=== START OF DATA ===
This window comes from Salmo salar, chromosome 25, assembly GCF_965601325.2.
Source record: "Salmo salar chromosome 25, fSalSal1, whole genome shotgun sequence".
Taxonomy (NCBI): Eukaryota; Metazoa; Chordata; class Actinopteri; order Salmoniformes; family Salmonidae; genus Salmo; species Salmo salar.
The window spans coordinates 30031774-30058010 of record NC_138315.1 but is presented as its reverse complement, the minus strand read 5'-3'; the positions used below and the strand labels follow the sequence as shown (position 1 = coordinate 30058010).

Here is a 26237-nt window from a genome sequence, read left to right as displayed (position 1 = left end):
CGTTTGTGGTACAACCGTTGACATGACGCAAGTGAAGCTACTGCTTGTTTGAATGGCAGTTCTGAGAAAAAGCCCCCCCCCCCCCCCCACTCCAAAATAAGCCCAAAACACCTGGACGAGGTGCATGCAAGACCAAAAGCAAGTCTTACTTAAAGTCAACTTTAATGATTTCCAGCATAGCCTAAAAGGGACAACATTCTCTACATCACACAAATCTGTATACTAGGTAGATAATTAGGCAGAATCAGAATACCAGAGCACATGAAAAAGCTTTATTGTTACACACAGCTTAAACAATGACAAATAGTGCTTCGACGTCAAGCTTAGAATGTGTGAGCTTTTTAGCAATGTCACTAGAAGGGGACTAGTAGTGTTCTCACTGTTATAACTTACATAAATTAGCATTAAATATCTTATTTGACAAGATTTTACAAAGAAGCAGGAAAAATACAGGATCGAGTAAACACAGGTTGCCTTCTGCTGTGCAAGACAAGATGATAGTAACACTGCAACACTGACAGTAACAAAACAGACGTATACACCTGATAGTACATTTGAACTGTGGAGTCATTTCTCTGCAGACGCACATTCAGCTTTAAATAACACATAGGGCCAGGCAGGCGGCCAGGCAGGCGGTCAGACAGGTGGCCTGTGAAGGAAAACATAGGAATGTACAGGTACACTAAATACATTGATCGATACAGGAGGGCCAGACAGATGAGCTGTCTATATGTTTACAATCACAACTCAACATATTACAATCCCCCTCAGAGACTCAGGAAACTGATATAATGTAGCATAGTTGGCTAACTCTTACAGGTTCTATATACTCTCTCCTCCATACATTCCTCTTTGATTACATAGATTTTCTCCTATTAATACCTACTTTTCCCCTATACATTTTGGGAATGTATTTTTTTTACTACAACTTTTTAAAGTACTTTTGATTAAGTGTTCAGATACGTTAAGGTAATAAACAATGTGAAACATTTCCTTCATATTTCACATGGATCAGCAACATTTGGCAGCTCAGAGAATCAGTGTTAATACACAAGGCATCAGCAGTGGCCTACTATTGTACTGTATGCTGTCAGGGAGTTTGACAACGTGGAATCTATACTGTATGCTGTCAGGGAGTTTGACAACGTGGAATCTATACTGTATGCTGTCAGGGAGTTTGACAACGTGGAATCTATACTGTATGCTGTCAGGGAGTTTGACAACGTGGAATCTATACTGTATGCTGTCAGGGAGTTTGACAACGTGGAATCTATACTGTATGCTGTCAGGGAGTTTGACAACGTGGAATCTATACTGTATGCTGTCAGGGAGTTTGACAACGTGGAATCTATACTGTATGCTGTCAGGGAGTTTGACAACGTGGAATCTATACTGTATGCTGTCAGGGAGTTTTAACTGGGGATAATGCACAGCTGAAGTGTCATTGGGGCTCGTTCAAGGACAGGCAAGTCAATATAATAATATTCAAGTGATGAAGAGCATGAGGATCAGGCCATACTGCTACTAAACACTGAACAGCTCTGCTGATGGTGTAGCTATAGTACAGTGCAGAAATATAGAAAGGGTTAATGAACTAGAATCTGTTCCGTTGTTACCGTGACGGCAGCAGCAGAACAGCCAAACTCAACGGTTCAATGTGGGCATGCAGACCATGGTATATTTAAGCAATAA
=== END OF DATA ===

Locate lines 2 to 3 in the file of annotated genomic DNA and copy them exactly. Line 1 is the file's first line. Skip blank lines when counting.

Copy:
Source record: "Salmo salar chromosome 25, fSalSal1, whole genome shotgun sequence".
Taxonomy (NCBI): Eukaryota; Metazoa; Chordata; class Actinopteri; order Salmoniformes; family Salmonidae; genus Salmo; species Salmo salar.